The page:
It would be nice for your VCR if rental movies had never been invented. You have no idea of the history of any tape you bring home. The following may also apply to tapes in your video library or tapes given to you by friends or relatives: * The tape may be old and old tapes shed a lot more oxide and crud than newer tapes. A single playing may clog your video heads. * The tape may have been damaged by a prior viewing and one pass through may ruin your expensive video heads. A tape that has been seriously crinkled due to a VCR tape eating incident and then wound back into the cassette may be a ticking time bomb for your VCR. A tape with a partial break or one that has been improperly spliced is even more likely to cause serious damage. Do not splice tapes - see the section: "Recovering damaged or broken tapes". * The cassette mechanism itself may have been damaged (from being dropped or stored in a hot automobile) with unknown consequences for your VCR. Note: if you should ever damage a rental tape as a result of a cranky VCR or for any other reason, don't just give it back to the video store. Please let them know. Also, if your VCR should jam with a tape inside, do not forcibly extract it - read the appropriate sections later in this document. If in doubt, let the video store know what happened and follow their recommendations. Given that you are not likely to give up the movie couch potato addiction, some problems can be avoided by fast forwarding a couple of minutes into the tape before hitting PLAY. Damage to rental tapes often occurs near the start - and this will avoid some of the useless coming attractions as well! If you notice the video breaking up or deteriorating while you are watching, immediately ejecting the tape may be the most prudent option since the worst may be yet to come! While I cannot control your viewing habits, playing a lot of old, dirty, deteriorated tapes (rental or from your own tape library) will eventually take a toll on your VCR. At the very least, you should perform a general cleaning and inspection at more frequent intervals. (From: Jim Lagerkvist (email@example.com)). Renting a video tape has all the same potential consequences as renting a hooker. That tape may pass to your machine anything from pizza grease to splices made from duct tape or staples. I keep two VCRs in my house. One for rental tapes and another for known trusted tapes.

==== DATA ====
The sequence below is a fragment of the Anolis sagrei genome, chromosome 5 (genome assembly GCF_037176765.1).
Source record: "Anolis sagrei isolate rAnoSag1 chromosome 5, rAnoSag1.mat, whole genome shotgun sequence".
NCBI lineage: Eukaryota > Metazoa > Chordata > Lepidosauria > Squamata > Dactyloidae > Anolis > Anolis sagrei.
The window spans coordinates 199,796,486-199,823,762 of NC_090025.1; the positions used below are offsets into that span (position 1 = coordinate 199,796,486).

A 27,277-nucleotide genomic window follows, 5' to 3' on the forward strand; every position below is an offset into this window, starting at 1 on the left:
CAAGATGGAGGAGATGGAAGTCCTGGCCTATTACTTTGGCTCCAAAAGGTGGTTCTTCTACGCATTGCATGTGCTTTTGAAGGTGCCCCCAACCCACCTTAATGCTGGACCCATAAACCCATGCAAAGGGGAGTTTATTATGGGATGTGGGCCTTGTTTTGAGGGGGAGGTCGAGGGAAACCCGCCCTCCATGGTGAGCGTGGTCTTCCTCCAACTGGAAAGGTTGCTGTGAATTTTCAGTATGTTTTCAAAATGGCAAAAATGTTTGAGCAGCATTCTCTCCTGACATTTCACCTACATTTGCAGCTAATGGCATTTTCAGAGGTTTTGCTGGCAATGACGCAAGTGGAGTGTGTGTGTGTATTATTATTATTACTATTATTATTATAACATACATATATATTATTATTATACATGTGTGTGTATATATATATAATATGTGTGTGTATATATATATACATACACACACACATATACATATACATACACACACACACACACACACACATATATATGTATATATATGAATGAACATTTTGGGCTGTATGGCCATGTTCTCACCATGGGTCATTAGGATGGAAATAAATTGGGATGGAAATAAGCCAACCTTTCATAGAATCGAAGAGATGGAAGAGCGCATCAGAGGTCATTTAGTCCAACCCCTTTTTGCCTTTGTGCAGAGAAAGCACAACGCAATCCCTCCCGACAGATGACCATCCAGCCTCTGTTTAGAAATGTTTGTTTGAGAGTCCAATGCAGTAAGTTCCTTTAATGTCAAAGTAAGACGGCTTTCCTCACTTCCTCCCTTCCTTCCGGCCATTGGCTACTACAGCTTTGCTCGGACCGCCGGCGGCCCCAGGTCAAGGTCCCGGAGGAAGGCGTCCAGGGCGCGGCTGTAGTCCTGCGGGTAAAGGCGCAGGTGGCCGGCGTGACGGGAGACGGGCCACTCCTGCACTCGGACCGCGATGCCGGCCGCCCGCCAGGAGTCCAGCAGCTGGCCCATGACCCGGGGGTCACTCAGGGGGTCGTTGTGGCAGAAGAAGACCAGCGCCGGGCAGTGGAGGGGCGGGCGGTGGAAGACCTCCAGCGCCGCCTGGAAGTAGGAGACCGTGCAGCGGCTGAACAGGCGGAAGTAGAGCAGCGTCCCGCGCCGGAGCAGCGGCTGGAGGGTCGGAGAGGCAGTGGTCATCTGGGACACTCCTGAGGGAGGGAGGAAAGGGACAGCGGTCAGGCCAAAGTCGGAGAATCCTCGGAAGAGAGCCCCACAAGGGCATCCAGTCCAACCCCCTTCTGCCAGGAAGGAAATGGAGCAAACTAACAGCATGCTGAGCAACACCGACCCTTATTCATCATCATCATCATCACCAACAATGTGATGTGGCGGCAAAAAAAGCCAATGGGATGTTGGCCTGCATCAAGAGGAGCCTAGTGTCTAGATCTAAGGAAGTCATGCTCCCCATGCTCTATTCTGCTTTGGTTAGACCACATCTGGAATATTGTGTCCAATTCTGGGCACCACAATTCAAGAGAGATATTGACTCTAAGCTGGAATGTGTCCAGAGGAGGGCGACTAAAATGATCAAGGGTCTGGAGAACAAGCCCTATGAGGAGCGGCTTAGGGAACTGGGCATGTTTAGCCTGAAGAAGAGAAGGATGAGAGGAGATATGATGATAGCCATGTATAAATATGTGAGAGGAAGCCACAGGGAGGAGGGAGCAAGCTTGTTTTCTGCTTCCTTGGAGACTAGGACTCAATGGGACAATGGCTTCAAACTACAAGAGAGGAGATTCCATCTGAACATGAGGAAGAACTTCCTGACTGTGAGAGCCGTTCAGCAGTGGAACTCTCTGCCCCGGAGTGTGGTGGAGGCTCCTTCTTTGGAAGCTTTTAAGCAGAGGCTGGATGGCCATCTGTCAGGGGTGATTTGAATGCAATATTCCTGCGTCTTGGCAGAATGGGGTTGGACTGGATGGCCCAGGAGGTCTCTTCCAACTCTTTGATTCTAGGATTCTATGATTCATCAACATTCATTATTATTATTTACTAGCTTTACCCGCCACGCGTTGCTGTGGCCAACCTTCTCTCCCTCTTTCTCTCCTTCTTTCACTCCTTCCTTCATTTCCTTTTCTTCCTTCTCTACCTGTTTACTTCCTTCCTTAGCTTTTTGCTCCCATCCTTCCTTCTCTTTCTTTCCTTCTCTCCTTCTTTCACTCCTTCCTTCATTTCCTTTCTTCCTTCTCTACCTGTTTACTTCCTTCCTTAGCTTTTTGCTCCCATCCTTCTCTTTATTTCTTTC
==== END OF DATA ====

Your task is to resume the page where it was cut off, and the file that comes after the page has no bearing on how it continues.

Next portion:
Once you remove the cover(s) of a VCR (ignoring the warnings about no user serviceable parts, etc.), there are some risks to you and your VCR. You also, of course, void the warranty (at least in principle). Therefore, if the unit is still under warranty, having it serviced professionally may be your wisest option. Stay away from the line side of the power supply - put electrical tape over the exposed connections. To be doubly sure, tape a piece of cardboard or thick plastic over the power supply section. Other than that, there is more danger of damaging the VCR by accidentally shorting something out or breaking a little plastic doodad than of you getting hurt. * Don't wear any jewelry or other articles that could accidentally contact circuitry and conduct current, or get caught in moving parts (protect long hair as well). * If circuit boards need to be removed from their mountings, put insulating material between the boards and anything they may short to. Hold them in place with string or electrical tape. Prop them up with insulation sticks - plastic or wood. * Connect/disconnect any test leads with the equipment unpowered and unplugged. Use clip leads or solder temporary wires to reach cramped locations or difficult to access locations. * If you must probe live, put electrical tape over all but the last 1/16" of the test probes to avoid the possibility of an accidental short which could cause damage to various components. Clip the reference end of the meter or scope to the appropriate ground return. * Perform as many tests as possible with power off and the equipment unplugged. For example, the semiconductors in the switching power supply of a VCR can be tested for shorts and the fusable resistors can be tested for opens. * If you need to probe, solder, or otherwise touch circuits in a switching power supply with the power off, discharge (across) large power supply filter capacitors with a 2 W or greater 20-100K resistor and then verify with your voltmeter. * The use of GFCI (Ground Fault Circuit Interrupter) protected outlet is a good idea but will not protect you from shock from many points in a line connected power supply. A circuit breaker is too slow and insensitive to provide any protection for you or in many cases, your equipment. A GFCI may prevent your scope probe ground from melting should you accidentally connect it to a live circuit, however. * Don't attempt repair work when you are tired. Not only will you be more careless, but your primary diagnostic tool - deductive reasoning - will not be operating at full capacity. * Finally, never assume anything without checking it out for yourself! Don't take shortcuts!